Christianity Astray Today (CT) has posted an interview by Kirsten Sharold with Tim Keller over his new book Generous Justice. Tim Keller being part of New Evangelicalism version 2.0 is immensely popular, and this CT article seems to confirm one of my fears regarding the New Evangelical Calvinist movement.

Having not read the book, I will stick with the interview itself. Now, it may be the case that the interview does not do justice to the book, and that CT has distorted Keller's message. If so, then the fault lies with CT and Keller should come out and repudiate the report of the interview as he did not actually say what they reported him to say. This is always a possibility, but barring that, we must take the interview to be accurately reporting Keller's words and position.

In this interview, Keller specified what he means by justice and equates that with helping the poor. In Keller's words: "All I know is, if I don't care about the poor, if my church doesn't care about the poor, that's evil." Strong words indeed. However, is Keller right? We will analyze the interview to see if that is so.

Helping the poor

When we look at Scripture, we do indeed see that God is concerned for the poor, and he expects us to be too. This theme is found throughout Scripture,for example in Lev. 25:35, Deut. 15:7-10; 24:14-15, Jas. 2:1-6 and others like them. The issue with Keller is not that we are to be compassionate to the poor, but how.

Ever since the advent of the "social gospel," Liberalism has always trumpeted the cause of helping the poor and downtrodden in society. The so-called benevolent empire in the 19th century, as is the modern so-called ONE campaign, desired to solve society's problems. With the fusion of liberalism and socialism, modern-day liberalism has been about solving poverty by redistributing the wealth through taxing the rich to give to the poor. Even in its "softer" form, the idea of helping the poor is linked to the idea of giving handouts and feeding the poor through soup kitchens and other similar measures.

However, is that what God means by helping the poor? Is helping the poor done only through such measures? Keller speaks of the great stuff Tony Campolo and Ron Sider have written, which shows what he thinks helping the poor is — social works. This betrays his capitulation to the liberal zeitgeist. Of course, there is nothing wrong with social works per se, but if helping the poor is conceived to be done only through social works, then we are not really helping the poor. How much does Keller really understand about economics? For example, if we remove all the entrepreneurs in society, the economy would stagnate, more people would be without jobs, and the number of poor would increase. Under communism (and socialism to some extent), there is little incentive to work since everyone receives the same pay anyway so likewise poverty increases.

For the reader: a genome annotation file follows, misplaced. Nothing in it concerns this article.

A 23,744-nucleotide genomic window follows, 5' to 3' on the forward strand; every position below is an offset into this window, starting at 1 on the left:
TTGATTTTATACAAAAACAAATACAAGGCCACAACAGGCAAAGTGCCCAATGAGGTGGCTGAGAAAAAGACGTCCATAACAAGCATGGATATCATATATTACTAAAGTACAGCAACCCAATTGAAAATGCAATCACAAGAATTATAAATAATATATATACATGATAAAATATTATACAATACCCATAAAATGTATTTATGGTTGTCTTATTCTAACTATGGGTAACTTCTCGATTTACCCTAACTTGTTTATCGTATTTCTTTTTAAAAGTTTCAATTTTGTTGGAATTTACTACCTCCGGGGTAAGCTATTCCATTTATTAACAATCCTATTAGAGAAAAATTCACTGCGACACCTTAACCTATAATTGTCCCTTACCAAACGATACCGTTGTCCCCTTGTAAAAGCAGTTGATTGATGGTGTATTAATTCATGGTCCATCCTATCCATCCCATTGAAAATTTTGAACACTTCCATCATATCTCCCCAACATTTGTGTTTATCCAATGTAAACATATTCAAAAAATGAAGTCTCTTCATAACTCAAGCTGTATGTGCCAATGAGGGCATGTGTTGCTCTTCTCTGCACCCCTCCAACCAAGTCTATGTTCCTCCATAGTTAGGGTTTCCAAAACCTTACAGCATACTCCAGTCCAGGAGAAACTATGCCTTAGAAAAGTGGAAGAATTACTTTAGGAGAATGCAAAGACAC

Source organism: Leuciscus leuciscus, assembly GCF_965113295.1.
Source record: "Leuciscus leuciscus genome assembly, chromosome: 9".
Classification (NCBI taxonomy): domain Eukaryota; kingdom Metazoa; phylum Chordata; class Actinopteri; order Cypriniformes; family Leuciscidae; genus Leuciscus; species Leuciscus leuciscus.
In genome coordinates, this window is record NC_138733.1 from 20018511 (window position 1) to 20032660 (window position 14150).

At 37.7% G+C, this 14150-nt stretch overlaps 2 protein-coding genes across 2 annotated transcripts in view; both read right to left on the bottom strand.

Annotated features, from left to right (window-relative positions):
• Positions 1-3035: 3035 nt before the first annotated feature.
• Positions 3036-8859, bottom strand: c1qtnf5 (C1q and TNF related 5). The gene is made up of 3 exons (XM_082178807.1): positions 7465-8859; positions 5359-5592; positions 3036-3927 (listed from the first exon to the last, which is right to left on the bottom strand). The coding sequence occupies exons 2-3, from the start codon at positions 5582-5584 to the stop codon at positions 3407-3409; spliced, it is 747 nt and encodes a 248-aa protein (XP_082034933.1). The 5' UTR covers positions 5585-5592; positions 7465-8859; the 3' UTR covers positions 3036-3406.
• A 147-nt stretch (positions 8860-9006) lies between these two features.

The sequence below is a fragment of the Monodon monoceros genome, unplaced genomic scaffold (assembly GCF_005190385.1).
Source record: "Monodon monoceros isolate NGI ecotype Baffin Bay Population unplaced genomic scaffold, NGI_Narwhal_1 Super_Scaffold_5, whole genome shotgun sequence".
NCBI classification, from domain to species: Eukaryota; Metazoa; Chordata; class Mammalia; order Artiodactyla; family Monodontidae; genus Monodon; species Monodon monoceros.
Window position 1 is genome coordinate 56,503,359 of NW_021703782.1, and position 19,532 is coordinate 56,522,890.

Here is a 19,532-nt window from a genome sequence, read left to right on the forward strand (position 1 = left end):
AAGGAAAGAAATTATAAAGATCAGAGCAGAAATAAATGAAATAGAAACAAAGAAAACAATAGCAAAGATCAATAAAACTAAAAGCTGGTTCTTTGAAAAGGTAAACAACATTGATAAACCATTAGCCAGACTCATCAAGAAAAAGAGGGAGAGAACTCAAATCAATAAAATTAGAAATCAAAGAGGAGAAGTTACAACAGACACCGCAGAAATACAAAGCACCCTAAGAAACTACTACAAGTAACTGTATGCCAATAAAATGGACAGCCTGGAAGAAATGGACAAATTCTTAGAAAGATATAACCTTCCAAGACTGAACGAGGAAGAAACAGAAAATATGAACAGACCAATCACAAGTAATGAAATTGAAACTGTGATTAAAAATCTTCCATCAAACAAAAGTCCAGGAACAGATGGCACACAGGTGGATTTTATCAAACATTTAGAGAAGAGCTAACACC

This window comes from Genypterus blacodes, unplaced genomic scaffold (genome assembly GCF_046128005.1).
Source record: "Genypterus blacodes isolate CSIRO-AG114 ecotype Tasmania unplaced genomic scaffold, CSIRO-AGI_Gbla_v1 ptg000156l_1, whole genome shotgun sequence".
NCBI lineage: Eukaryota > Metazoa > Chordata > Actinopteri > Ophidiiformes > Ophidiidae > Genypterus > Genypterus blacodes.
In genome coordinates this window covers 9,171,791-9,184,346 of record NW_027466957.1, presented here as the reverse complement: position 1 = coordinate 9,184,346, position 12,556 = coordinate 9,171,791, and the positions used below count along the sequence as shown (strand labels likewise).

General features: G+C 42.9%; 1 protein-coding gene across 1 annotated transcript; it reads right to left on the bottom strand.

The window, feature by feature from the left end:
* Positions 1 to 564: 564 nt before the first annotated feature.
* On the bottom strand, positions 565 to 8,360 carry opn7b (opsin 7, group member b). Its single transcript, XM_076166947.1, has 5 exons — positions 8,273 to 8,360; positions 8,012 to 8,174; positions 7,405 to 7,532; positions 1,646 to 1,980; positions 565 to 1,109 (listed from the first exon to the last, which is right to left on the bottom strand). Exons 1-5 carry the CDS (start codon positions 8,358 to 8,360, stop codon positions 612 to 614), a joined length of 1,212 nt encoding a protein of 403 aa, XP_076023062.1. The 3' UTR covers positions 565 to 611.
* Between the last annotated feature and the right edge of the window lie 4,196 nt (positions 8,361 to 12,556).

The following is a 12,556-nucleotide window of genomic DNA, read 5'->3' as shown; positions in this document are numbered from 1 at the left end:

The fact of the matter is that the call for social works is totally naive and shows Keller's ignorance of the causes of poverty, which is complex (it is not always the case that the poor are always victims for example). Pastors should be doing their job instead of commenting on fields such as economics which they know little of, which brings me to my next point.

Confusion of 2 Kingdoms - The Church is NOT a social club!

Liberalism at its inception was never about denying the Gospel message. It was about "contextualizing" the Gospel message to modern times. For example, since people are now enlightened and do not think they are sinful, then we jettison the teaching of sin (this does not necessarily mean that the preacher personally denied the existence of sin). The slogan "Deeds, not creeds" is as old as Liberalism itself. The goal of the Church was to solve the ills of society. In time however, the method becomes the message and the true biblical Gospel was denied.

Evangelicalism reacted against Liberalism's trend of "contextualization" followed by denial of the Gospel message by rightly seeing that the Church is a spiritual institution and organism of which Christ is her head. The Church is called out of the world for Christ. Unfortunately, Dispensationalism with its escapist view of reality sees no need for Christian to be participants in this world. The hyper-spirituality of Dispensationalism make them ever "rapture-ready" and perceive their involvement with the world as exclusively tied to evangelism. The pendulum continues to swing with the younger evangelicals moving towards the other extreme: either by forming the "religious right" or the "religious left".

All of these pendulum swings show a confusion of the two kingdoms which God governs. The Church is the Church, yet her members are in the world. In Liberalism, Christians are stated to be in the world and of the world, whereas Dispensationalism (which dominated Evangelicalism) are neither in the world nor of the world. Yet Jesus said that we are in the world but not of the world (Jn. 17:11, 14).